Why does the sun go on shining?
Do you remember asking your parents why the sun shone in the morning? Or why grandma’s part of the world was still night whilst you were in daylight?
These little (albeit rather annoying for our parents when we didn’t stop) questions, are the foundation to building inquiry and critical thinking.
As a parent and teacher, I have come to truly appreciate the importance of “Why?”. Think about those niggly questions: “Why am I not taller?”, “Why wasn’t he punished for being rude?” or “Why can’t I have more candy?”
Building Blocks to Deep Learning
Most of the time, we wouldn’t have consciously taught little Zoë or Zach to construct questions, but curiosity is a natural element of the brain’s development. The brain is thirsty to learn and make its own connections. These are little Zoë’s and Zach’s first foray into developing deeper thinking and finding causation. Building upon one’s knowledge is the first level of learning on Bloom’s Taxonomy. Once children have comprehended the answer, it doesn’t take them long to apply what they’ve learnt (and mostly to their advantage!) (Dr Benjamin Bloom, American psychologist, 1913-1999)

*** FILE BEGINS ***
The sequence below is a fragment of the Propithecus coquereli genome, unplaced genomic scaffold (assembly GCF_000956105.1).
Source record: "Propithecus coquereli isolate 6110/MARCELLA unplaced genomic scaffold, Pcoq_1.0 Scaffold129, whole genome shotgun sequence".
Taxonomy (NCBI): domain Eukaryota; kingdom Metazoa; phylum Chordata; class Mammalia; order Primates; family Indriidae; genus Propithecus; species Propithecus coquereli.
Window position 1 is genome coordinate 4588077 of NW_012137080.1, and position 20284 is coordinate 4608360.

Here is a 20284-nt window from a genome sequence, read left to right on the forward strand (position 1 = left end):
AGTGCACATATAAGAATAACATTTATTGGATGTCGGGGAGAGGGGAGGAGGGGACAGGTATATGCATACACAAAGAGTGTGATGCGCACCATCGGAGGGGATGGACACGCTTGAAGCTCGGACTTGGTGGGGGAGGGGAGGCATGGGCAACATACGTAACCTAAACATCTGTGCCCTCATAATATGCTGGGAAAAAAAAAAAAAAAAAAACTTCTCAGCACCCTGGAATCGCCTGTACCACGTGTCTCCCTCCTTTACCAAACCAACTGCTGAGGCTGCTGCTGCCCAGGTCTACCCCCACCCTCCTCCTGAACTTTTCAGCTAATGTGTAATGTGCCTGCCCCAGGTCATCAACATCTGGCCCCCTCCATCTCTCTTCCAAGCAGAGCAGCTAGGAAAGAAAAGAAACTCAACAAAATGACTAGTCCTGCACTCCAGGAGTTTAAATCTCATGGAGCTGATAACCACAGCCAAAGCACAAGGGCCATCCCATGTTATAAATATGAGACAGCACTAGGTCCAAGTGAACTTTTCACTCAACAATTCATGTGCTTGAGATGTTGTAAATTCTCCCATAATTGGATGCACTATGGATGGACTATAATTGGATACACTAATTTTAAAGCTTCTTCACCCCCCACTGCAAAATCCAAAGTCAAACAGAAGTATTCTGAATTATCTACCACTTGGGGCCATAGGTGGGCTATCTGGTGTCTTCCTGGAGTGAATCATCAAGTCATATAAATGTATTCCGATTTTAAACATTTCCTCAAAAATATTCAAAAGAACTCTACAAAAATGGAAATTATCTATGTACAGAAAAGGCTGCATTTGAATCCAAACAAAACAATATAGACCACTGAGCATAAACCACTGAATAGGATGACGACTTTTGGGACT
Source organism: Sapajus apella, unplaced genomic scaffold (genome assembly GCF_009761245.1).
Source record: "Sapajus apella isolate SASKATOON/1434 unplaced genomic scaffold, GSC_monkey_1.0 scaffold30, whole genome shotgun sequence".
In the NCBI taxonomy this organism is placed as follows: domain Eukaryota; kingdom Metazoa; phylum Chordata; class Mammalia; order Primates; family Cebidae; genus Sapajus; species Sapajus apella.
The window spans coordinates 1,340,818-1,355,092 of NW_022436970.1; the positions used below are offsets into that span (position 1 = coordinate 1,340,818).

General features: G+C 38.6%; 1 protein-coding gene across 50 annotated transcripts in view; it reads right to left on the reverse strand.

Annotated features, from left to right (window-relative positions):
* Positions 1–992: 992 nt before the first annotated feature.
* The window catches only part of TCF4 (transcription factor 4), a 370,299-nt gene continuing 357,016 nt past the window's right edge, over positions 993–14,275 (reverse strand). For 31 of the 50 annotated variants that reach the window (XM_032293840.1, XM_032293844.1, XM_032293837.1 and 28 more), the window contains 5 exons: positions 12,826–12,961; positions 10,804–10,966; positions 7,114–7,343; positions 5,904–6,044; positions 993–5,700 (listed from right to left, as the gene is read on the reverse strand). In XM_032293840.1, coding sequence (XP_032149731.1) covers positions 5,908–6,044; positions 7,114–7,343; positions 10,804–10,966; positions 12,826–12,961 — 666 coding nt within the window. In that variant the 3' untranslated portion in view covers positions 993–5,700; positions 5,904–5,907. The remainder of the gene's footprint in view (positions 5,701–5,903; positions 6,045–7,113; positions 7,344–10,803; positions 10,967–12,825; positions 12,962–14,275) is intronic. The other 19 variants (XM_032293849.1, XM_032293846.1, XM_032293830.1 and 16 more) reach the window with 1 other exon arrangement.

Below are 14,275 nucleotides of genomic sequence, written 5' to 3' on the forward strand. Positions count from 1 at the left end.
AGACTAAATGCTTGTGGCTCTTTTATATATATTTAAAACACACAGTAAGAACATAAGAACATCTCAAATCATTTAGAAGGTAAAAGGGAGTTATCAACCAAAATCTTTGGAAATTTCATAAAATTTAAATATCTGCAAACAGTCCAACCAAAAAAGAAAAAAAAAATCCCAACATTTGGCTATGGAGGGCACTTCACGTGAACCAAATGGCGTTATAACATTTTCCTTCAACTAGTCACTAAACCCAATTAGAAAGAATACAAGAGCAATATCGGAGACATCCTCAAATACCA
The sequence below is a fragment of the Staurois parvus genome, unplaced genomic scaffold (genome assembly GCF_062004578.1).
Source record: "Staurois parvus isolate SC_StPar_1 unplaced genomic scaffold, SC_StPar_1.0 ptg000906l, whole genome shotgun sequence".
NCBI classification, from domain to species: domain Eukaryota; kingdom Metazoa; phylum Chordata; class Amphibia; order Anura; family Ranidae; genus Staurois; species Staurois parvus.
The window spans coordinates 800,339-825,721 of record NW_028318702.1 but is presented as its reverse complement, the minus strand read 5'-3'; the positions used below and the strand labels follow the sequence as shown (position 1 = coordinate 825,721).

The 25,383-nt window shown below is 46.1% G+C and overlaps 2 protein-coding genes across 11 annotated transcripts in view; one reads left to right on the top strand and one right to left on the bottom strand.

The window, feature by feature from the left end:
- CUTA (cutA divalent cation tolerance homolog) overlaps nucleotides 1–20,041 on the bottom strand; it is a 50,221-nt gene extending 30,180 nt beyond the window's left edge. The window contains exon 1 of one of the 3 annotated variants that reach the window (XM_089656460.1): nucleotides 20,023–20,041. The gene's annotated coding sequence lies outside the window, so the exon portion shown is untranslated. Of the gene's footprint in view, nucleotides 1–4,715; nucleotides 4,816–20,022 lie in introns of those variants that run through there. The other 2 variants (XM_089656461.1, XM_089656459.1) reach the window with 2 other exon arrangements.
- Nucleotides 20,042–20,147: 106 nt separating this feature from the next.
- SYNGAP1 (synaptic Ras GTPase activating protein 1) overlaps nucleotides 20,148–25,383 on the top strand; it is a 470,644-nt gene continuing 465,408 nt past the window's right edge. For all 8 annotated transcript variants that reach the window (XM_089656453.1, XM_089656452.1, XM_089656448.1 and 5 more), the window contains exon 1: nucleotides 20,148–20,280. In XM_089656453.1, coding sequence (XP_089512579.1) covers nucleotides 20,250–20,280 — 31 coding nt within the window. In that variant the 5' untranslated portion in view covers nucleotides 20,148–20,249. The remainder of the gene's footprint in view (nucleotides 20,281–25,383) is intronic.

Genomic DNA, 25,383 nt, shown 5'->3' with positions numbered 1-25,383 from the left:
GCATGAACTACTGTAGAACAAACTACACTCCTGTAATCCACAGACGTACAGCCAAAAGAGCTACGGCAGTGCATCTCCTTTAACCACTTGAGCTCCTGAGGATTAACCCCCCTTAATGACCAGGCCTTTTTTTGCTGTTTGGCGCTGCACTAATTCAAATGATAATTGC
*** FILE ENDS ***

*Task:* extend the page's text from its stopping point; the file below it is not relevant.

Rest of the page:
I hear you. So you’ve answered little Mary’s question but it’s followed by another “Why?” and another and another. Well, if it’s any comfort, the great scientists and philosophers of our time never stopped thinking of “Why?” and “How?”. One thing I’ve learnt with working with children – they look up to adults for all the answers but they’re also kind and understanding if we were to tell them that we don’t necessarily know everything.
In this fantastic age of technology, searching for facts online is a great tool to support inquisitive minds. The time spent together searching online shows your child how much you value discovery. Slip in a few sentences on how to do a search and/or about Internet safety, and you are nurturing a research-savvy inquirer.
Translating the 'why' into our lives
I find that “Why?” is central to my teaching and curriculum development process. It infiltrates every part of my lesson planning, material development, teaching methodology, class management and feedback, and finally my post-teaching reflection.
And in my journey as an educator, I would very much like to continue to not only improve on my pedagogy but also as an individual who listens, supports and facilitates learning.